The resulting geometry assures line penetration, which exerts lower local forces on the cutting tool than point penetration. The length of the linear portion ( c ), the pitch and other dimensions can be determined by the material to be machined (hard steels, medium and soft hardened steels, stainless steel, high temperature alloys, titanium, aluminium) as well as cutting tool material (High speed steel, solid carbide, ceramics) and machining conditions.
Tool life is extended and chips are produced which are easily evacuated.
It will thus be realized that the novel cutter of the present invention is provided with a profile wherein the third section of the repeating wave form makes line contact with a workplace to greatly reduce impact pressure during machining. The achieved cutting pressure reduction reduces cutter wear, lengthens tool life and increases possible metal removal rates.
The length of said third section can be selected after consideration of the machinability of the material to be machined. For soft metals such as copper and aluminium the third section can be short, about 8% to 20% of the wave pitch. Where hard metals, alloy or stainless steels for example are to be machined, the third section is substantially longer, typically around 15 to 40% of the wave pitch.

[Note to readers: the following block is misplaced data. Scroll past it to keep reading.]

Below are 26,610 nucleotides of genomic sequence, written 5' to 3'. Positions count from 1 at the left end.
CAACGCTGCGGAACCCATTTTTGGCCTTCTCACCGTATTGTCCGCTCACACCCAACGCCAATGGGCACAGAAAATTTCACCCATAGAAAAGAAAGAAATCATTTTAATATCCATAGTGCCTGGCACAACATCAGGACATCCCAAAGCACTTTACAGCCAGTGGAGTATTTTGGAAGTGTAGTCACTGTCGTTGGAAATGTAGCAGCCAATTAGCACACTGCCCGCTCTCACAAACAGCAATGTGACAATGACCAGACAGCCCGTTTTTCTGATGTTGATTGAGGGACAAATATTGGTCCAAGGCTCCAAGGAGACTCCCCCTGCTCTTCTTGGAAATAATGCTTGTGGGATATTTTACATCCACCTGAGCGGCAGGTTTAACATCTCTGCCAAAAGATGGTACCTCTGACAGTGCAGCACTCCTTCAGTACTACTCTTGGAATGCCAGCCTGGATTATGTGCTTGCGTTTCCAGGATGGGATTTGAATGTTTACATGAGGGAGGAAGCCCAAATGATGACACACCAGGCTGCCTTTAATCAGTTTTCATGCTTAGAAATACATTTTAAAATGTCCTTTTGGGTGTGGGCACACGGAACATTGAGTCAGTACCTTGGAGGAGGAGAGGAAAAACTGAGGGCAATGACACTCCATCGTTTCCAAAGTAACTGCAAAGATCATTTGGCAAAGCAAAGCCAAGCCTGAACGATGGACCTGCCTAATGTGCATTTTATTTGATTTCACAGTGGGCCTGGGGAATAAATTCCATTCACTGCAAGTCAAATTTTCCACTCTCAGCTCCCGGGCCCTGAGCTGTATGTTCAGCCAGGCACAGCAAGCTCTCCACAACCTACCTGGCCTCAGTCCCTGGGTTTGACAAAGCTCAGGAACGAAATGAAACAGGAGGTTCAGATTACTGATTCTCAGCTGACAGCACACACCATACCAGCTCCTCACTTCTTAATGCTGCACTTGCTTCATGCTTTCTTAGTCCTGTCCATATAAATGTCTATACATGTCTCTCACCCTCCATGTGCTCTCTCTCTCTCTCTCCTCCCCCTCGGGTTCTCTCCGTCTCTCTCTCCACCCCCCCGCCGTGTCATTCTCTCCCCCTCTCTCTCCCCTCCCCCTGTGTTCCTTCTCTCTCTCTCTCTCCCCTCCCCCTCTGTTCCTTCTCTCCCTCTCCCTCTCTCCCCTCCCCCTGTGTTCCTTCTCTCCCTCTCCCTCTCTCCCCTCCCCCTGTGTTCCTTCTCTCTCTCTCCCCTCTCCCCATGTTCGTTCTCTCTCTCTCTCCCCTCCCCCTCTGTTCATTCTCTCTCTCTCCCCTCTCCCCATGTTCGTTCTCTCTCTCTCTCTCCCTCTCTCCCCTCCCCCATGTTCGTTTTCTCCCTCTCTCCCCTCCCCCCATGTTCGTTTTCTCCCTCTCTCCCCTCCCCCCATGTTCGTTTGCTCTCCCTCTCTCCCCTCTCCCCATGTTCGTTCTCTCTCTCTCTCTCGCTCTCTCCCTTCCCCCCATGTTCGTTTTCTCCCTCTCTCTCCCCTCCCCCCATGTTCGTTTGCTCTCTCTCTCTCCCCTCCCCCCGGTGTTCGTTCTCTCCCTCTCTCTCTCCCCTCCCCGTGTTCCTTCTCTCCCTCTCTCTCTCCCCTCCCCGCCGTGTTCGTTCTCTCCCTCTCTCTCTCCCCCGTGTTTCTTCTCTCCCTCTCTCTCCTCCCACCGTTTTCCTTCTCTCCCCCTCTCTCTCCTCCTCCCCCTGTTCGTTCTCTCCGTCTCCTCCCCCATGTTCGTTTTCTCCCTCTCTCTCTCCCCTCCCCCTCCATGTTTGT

SHORT DESCRIPTION OF DRAWINGS
For roughing cutters expected to remove material at the highest possible rate there is provided an embodiment wherein an additional wave form is imposed on the relief surface of the tooth.
The invention will now be described further with reference to the accompanying drawings, which represent by example preferred embodiments of the invention. Structural details are shown only as far as necessary for a fundamental understanding thereof. The described examples, together with the drawings, will make apparent to those skilled in the art how further forms of the invention may be realized.
In the drawings:
FIG. 1 is a perspective, non-detailed view of a preferred embodiment of the cutter according to the invention;
FIG. 2 is an enlarged view of one pitch of the repeated wave profile ground in each of the cutter teeth;
FIGS. 3 and 4 are a detail perspective view of an embodiment wherein the wave form extends also over the relief surface;
FIG. 5 is a table providing a numerical example of the wave-form suitable for machining mild steel; and